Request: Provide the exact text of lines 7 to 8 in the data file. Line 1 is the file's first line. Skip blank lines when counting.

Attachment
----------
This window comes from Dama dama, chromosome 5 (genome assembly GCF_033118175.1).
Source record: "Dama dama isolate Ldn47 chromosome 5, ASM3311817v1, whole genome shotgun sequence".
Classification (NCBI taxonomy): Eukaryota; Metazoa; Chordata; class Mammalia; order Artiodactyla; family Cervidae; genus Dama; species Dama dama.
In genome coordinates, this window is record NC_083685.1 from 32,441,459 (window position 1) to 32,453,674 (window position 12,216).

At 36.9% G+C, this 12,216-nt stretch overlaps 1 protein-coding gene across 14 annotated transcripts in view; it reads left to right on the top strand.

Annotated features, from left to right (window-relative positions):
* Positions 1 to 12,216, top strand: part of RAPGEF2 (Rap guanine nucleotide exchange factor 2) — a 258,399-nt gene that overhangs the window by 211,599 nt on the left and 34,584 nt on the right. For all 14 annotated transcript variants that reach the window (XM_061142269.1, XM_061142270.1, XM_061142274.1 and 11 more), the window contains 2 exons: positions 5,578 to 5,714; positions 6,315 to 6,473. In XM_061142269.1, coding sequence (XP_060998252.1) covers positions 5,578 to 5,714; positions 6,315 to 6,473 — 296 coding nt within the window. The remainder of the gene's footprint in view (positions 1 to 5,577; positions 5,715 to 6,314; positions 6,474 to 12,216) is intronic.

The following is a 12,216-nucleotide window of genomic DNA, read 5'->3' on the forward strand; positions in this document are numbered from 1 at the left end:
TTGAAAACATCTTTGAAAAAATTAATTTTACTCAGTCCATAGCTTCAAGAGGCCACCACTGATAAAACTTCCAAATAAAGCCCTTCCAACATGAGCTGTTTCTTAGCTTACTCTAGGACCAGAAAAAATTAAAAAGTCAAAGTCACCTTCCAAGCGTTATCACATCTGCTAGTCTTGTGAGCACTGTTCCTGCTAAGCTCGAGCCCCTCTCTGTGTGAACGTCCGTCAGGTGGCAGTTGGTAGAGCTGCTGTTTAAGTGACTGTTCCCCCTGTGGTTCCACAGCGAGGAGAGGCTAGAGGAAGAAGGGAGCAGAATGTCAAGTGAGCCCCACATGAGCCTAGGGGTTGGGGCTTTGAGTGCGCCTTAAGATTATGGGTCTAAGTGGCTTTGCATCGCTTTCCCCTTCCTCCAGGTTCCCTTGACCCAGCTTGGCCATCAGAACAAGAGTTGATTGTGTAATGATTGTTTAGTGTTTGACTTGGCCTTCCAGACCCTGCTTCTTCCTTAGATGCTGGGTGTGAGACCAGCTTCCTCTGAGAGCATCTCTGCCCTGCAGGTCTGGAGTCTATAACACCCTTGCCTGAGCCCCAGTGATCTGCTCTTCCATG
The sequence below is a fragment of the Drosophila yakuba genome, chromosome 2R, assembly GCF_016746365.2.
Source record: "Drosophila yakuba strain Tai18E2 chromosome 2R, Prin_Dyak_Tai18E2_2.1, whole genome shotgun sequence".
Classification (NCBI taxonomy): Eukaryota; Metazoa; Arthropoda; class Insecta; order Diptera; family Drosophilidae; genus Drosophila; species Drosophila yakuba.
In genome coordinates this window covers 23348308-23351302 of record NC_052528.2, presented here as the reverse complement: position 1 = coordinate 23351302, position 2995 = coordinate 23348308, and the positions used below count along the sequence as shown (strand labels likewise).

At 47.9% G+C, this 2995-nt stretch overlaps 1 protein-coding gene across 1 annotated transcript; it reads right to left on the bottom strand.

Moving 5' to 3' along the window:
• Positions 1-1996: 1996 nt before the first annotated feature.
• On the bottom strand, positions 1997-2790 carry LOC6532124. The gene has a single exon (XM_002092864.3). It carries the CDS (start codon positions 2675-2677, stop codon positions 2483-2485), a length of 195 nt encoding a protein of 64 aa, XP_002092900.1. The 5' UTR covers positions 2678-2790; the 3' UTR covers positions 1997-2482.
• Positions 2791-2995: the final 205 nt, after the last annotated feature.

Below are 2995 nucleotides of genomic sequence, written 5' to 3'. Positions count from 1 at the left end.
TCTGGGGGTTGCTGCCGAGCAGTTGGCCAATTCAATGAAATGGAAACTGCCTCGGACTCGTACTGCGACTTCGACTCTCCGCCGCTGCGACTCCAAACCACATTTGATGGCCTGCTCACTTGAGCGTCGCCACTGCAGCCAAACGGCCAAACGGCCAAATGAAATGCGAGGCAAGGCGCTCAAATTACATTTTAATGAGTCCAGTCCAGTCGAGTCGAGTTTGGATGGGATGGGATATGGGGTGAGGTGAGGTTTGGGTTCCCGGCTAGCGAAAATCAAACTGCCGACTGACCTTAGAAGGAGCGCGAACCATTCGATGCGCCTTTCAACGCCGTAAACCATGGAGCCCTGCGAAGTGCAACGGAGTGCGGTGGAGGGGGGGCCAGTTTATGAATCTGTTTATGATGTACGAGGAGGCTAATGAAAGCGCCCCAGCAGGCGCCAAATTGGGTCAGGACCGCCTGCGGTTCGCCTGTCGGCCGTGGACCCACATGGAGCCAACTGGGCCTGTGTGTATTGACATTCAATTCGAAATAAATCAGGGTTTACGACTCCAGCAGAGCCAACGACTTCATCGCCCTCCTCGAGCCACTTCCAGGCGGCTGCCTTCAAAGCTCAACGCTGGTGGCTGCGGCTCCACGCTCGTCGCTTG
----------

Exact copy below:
* Positions 1 to 12,216, top strand: part of RAPGEF2 (Rap guanine nucleotide exchange factor 2) — a 258,399-nt gene that overhangs the window by 211,599 nt on the left and 34,584 nt on the right. For all 14 annotated transcript variants that reach the window (XM_061142269.1, XM_061142270.1, XM_061142274.1 and 11 more), the window contains 2 exons: positions 5,578 to 5,714; positions 6,315 to 6,473. In XM_061142269.1, coding sequence (XP_060998252.1) covers positions 5,578 to 5,714; positions 6,315 to 6,473 — 296 coding nt within the window. The remainder of the gene's footprint in view (positions 1 to 5,577; positions 5,715 to 6,314; positions 6,474 to 12,216) is intronic.

The following is a 12,216-nucleotide window of genomic DNA, read 5'->3' on the forward strand; positions in this document are numbered from 1 at the left end: